In Fibre Channel, a port is any software or hardware entity that communicates over the Fibre Channel network. The term does not necessarily refer to a physical interface, but it is typically implemented in a storage device, an HBA installed in a server, or a Fibre Channel switch or router. The types of ports that can be found in a Fibre Channel network include:
- N_port: a port on a host computer or storage device in the point-to-point or fabric switched topologies. It is also known as a Node Port.
- NL_port: a port on a host computer or storage device in the arbitrated loop topology. It is also known as a Node Loop Port.
These ports are only found in the switched fabric topology. Many of these ports can auto-detect their role based on the type of port they are connected to. The port types in this classification include:
- F_port: a port on a switch that connects to an N_port. It is also known as a Fabric Port.
- FL_port: a port on the switch that connects to an NL_port. It is also known as a Fabric Loop Port. This type of port makes it possible to place a Fibre Channel switch on an arbitrated loop to connect all of the members of the loop to a larger network.
- E_port: a port on a switch that connects to another E_port. It forms the connection between two Fibre Channel switches and is also known as an Expansion Port. The link between two E_ports is referred to as an inter-switch link (ISL).
- EX_port: a port on a Fibre Channel router that connects to an E_port on a fibre channel switch.
- TE_port: multiple E_ports trunked together to create a high-bandwidth link between Fibre Channel switches. It is also known as a Trunking Expansion port.
- G_port: a port on a Fibre Channel switch that can operate either as an E_port or an F_port. It is also known as a Generic Port.
- L_port: a term used to refer to any port in an arbitrated loop topology (i.e., an NL_port or FL_port). It is also known as a Loop port.
- U_port: a term used for any arbitrated port. It is also known as a Universal port.
Fibre Channel Directors and Switches
Fibre Channel switches come in two basic flavors:
- Directors: These switches offer a high port-count in a modular chassis and typically are designed with high availability features (e.g., redundant power supplies, controllers, etc.).
- Switches: These are typically smaller and have a fixed number of ports. They are also less redundant in their architecture.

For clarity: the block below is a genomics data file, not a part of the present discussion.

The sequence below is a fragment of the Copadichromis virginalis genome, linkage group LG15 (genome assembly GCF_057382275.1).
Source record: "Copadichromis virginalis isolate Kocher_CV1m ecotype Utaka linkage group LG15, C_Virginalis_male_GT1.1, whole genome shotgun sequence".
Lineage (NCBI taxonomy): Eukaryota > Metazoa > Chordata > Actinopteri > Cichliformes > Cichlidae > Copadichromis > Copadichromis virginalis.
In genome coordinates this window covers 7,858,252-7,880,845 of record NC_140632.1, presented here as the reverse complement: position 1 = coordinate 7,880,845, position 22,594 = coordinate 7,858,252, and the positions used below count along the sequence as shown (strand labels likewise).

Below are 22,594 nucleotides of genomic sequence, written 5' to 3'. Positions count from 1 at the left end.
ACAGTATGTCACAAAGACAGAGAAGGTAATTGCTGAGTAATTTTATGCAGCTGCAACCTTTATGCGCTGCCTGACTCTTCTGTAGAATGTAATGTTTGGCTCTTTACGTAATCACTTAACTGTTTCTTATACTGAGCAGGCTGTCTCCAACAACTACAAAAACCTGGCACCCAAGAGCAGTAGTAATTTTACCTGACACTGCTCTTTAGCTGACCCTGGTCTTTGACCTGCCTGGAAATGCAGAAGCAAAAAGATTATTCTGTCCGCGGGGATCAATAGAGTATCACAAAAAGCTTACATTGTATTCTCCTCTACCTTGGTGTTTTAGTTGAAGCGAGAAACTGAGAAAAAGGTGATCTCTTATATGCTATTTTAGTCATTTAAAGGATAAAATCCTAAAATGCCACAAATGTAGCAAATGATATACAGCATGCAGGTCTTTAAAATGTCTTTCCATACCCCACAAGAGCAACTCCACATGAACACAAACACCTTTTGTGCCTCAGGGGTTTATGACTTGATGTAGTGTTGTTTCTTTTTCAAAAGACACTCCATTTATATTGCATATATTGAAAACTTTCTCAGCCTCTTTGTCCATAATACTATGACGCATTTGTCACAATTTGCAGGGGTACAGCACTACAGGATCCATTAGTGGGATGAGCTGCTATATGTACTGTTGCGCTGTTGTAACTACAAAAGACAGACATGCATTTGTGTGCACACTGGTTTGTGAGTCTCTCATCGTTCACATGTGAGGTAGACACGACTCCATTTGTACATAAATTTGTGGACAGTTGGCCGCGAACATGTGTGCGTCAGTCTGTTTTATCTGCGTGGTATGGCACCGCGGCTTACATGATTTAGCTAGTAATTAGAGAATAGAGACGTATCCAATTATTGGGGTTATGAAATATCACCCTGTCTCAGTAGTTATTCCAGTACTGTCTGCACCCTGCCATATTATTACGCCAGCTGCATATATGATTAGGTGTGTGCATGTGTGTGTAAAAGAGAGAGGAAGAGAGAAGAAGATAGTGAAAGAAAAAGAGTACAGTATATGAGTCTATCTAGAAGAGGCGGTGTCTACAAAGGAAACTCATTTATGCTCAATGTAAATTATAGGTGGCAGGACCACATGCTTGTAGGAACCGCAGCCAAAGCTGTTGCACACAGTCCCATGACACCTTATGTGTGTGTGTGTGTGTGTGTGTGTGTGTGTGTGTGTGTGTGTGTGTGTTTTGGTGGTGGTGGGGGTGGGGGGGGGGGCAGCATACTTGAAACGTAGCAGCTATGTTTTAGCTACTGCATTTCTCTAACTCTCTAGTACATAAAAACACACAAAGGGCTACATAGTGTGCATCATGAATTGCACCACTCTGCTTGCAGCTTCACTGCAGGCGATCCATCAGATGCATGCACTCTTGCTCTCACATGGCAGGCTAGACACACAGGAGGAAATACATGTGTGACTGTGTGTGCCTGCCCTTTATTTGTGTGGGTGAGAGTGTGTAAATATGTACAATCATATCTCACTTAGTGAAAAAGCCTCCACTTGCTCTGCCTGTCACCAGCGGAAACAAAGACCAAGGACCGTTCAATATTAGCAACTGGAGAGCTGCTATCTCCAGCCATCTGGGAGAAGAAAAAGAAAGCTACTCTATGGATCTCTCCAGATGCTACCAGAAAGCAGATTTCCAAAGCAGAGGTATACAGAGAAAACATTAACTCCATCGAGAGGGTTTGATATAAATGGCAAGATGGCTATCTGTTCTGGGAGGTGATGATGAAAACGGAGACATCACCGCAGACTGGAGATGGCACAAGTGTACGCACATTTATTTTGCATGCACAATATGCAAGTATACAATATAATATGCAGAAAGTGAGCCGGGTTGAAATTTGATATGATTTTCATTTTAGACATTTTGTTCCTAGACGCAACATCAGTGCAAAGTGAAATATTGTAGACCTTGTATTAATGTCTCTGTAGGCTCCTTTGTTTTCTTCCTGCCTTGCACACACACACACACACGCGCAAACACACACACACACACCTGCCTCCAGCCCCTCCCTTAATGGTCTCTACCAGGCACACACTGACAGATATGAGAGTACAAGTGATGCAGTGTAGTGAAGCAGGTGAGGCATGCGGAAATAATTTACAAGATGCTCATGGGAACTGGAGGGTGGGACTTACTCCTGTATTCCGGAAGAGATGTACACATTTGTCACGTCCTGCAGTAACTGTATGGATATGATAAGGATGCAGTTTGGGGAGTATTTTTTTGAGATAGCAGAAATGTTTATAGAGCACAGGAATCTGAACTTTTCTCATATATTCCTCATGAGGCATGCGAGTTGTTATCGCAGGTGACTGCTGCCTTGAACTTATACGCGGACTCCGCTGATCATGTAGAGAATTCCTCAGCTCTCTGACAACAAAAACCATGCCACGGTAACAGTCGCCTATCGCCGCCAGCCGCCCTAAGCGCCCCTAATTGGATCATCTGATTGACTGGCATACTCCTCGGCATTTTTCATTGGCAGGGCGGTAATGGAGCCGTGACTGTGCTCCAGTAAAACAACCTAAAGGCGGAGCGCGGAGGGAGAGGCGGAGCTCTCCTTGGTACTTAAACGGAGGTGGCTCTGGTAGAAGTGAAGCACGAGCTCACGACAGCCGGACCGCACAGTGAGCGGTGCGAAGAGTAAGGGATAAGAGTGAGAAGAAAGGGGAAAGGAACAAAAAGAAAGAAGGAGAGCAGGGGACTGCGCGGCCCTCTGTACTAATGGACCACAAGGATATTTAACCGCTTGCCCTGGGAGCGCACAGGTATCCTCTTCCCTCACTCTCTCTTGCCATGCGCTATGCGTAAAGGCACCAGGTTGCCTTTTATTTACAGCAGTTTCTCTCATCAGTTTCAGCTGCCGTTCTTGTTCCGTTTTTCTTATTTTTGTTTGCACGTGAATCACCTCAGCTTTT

It should be noted that this classification is not part of the Fibre Channel standard and the line between the two is grey, at best. How a particular switch is classified is up to the manufacturer, and is largely a marketing issue.
Fibre Channel Storage Area Networks
There are several ways to create a Fibre Channel SAN, including direct point-to-point connections and using a switch (or hub) for interconnection of disk systems and hosts. By far the most common implementation is through the use of a fabric switch. Switches can either be high density, non-blocking devices such as Directors or core switches which are typically lower density, and potentially blocking. Switched fabrics are popular in Fibre Channel design, but they pose some significant hurdles. Most of these issues in some way relate to the technology’s scalability.
When a Fibre Channel device connects to a Fibre Channel switch, it must register itself with the switch. This registration includes host/storage identifiers such as the device network address, and a World Wide Name (WWN), a type of Fibre Channel host name. Communication parameters are also exchanged (e.g., the upper layer protocols the device supports in order to facilitate I/O). Since the Fibre Channel address space supports over 15 million devices, it is far more efficient for the host to register itself with a Simple Name Server (SNS), which serves as a database for all Fibre Channel devices attached to the SAN. The Fibre Channel switches perform the SNS function.
On a small SAN, an SNS may only have a couple of dozen entries. As the SAN grows and additional switches are added for performance and redundancy, the SNS must exchange host information with other switches to ensure reachability throughout the SAN, similar to the way a routing protocol would transmit network reachability information between routers. In fact, the SNS protocol used to transfer this information, Fabric Shortest Path First (FSPF), is modeled after the IP routing protocol known as Open Shortest Path First (OSPF).
Another challenge to consider when designing or installing a Fibre Channel SAN is potential for lack of interoperability between Fibre Channel vendor switch products. This includes the FSPF protocol, which enables a larger, more scalable Fibre Channel SAN. Without FSPF, switches require direct links to all other switches. Vendors attempting to retain market share have tried to increase the port count of their products so that they can provide more switch interconnection links instead of work with other vendors to ensure FSPF interoperability.
- Fibre Channel Industry Association (FCIA)
- INCITS T11 Committee (responsible for Fibre Channel standards)
- Storage Networking Industry Association (SNIA)
- Fibre Channel tutorial